By SuChin Pak @ Daily Candy
The learning curve of new parenthood is steep, the stakes feel high, and you have to quickly absorb what symbols and signs to look for — such as the bold red tag with asterisks from Skip Hop. The parenting company has managed to turn everyday products into functional and fashionable tools. To a new mom, they immediately offer assurance. I don’t have to check with friends or do extra research to know that co-founder and mom Ellen Diamant has my back every time.
You’re celebrating ten years! Looking back, what is your biggest professional milestone?
I would say it’s how our company has grown to be a worldwide consumer brand. We started with our first idea — the duo diaper bag — and have expanded into categories such as toys, nursery, and toddler, and we are all over the word! It’s pretty amazing to travel to different countries and see parents using Skip Hop products.
What is the product that means the most to you?
Our first (and still best-selling) product, the duo diaper bag. We were NYC parents looking to find a fashionable, functional bag that could attach to our stroller. There were no well-designed modern bags on the market, so we decided to create our own. And that was the start of Skip Hop. At the time we had never manufactured anything. This taught me that when you want to learn a skill, you just need to dive in and be passionate.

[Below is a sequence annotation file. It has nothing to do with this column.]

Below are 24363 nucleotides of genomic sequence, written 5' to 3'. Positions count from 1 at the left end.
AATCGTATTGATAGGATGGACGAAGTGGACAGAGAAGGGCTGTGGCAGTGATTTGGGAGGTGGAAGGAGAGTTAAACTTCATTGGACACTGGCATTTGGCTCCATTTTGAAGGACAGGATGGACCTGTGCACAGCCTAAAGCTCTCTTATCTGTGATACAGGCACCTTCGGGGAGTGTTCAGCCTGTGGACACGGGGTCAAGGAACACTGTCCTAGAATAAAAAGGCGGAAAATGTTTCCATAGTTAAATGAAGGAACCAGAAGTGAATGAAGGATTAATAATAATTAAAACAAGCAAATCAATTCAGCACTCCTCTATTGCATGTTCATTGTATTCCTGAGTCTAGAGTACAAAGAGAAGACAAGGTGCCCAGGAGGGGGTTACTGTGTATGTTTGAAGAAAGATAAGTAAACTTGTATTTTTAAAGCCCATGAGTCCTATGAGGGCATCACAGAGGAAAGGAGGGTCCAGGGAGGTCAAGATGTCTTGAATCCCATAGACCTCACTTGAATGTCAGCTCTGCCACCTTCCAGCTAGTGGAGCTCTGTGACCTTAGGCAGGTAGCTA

You got hit by “Whoa, I’m a parent” when?
My son said “Mama” for the first time. It changed everything. Being a parent is still the most important thing to me — and my greatest accomplishment.
Advice for the kidless
Cherish your time together, hit all the hotspots now, and sleep in as late as you possibly can.
What is something you learned from watching other parents?
One of my friends has a favorite saying that she used to tell her toddler: “You get what you get and you don’t get upset.” I love this. It worked great in the early days. It’s getting harder telling this to a tween. We might need to adopt a new saying.
The best thing about being a parent
Seeing your child proud of his accomplishments.
The worst thing about being a parent
Fighting about screen time. This is harder than negotiating with any retailer or factory.
Have a New York City parent story?